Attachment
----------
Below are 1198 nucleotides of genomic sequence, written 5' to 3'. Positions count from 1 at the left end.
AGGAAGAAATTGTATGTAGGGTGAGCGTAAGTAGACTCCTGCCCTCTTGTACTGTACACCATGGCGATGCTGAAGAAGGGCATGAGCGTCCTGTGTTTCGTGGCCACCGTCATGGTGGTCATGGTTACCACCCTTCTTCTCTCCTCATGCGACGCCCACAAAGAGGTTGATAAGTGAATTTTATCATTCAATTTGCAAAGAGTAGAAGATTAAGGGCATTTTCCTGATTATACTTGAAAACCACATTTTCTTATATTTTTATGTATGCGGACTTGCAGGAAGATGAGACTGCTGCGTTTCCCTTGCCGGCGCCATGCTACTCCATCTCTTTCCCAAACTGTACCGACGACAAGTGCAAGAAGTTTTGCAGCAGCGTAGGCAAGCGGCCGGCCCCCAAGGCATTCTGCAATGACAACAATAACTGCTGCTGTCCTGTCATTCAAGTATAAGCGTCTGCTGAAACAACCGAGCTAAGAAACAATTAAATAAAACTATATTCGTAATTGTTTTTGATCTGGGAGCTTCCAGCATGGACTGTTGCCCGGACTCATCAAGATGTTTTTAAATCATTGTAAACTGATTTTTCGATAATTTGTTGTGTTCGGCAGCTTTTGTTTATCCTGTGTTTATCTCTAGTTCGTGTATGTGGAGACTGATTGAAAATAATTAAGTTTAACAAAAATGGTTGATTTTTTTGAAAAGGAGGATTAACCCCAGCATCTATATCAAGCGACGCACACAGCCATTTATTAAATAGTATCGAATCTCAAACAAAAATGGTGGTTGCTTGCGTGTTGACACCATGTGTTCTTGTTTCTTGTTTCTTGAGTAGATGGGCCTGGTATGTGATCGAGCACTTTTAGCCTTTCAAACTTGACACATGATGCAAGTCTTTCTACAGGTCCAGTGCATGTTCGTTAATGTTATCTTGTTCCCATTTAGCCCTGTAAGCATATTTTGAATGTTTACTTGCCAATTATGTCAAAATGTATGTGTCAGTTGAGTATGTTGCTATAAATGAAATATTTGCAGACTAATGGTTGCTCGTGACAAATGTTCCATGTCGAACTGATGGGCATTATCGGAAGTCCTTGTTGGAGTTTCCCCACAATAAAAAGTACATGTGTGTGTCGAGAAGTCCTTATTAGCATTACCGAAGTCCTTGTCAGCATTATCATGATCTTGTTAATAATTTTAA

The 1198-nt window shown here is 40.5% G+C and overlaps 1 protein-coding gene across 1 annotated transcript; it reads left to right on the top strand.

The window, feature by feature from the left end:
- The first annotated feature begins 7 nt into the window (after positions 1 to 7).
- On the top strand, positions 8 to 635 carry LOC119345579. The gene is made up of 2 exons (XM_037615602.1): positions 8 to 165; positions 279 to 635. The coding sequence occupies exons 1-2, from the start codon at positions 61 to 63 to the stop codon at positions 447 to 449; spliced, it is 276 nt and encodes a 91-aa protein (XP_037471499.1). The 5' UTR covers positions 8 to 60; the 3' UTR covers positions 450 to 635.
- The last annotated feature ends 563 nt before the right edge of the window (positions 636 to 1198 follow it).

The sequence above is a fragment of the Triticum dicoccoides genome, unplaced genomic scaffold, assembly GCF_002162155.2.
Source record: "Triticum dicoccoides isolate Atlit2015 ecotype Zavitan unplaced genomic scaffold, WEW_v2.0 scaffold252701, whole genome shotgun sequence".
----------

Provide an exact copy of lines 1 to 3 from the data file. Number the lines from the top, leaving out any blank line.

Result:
Below are 1198 nucleotides of genomic sequence, written 5' to 3'. Positions count from 1 at the left end.
AGGAAGAAATTGTATGTAGGGTGAGCGTAAGTAGACTCCTGCCCTCTTGTACTGTACACCATGGCGATGCTGAAGAAGGGCATGAGCGTCCTGTGTTTCGTGGCCACCGTCATGGTGGTCATGGTTACCACCCTTCTTCTCTCCTCATGCGACGCCCACAAAGAGGTTGATAAGTGAATTTTATCATTCAATTTGCAAAGAGTAGAAGATTAAGGGCATTTTCCTGATTATACTTGAAAACCACATTTTCTTATATTTTTATGTATGCGGACTTGCAGGAAGATGAGACTGCTGCGTTTCCCTTGCCGGCGCCATGCTACTCCATCTCTTTCCCAAACTGTACCGACGACAAGTGCAAGAAGTTTTGCAGCAGCGTAGGCAAGCGGCCGGCCCCCAAGGCATTCTGCAATGACAACAATAACTGCTGCTGTCCTGTCATTCAAGTATAAGCGTCTGCTGAAACAACCGAGCTAAGAAACAATTAAATAAAACTATATTCGTAATTGTTTTTGATCTGGGAGCTTCCAGCATGGACTGTTGCCCGGACTCATCAAGATGTTTTTAAATCATTGTAAACTGATTTTTCGATAATTTGTTGTGTTCGGCAGCTTTTGTTTATCCTGTGTTTATCTCTAGTTCGTGTATGTGGAGACTGATTGAAAATAATTAAGTTTAACAAAAATGGTTGATTTTTTTGAAAAGGAGGATTAACCCCAGCATCTATATCAAGCGACGCACACAGCCATTTATTAAATAGTATCGAATCTCAAACAAAAATGGTGGTTGCTTGCGTGTTGACACCATGTGTTCTTGTTTCTTGTTTCTTGAGTAGATGGGCCTGGTATGTGATCGAGCACTTTTAGCCTTTCAAACTTGACACATGATGCAAGTCTTTCTACAGGTCCAGTGCATGTTCGTTAATGTTATCTTGTTCCCATTTAGCCCTGTAAGCATATTTTGAATGTTTACTTGCCAATTATGTCAAAATGTATGTGTCAGTTGAGTATGTTGCTATAAATGAAATATTTGCAGACTAATGGTTGCTCGTGACAAATGTTCCATGTCGAACTGATGGGCATTATCGGAAGTCCTTGTTGGAGTTTCCCCACAATAAAAAGTACATGTGTGTGTCGAGAAGTCCTTATTAGCATTACCGAAGTCCTTGTCAGCATTATCATGATCTTGTTAATAATTTTAA

The 1198-nt window shown here is 40.5% G+C and overlaps 1 protein-coding gene across 1 annotated transcript; it reads left to right on the top strand.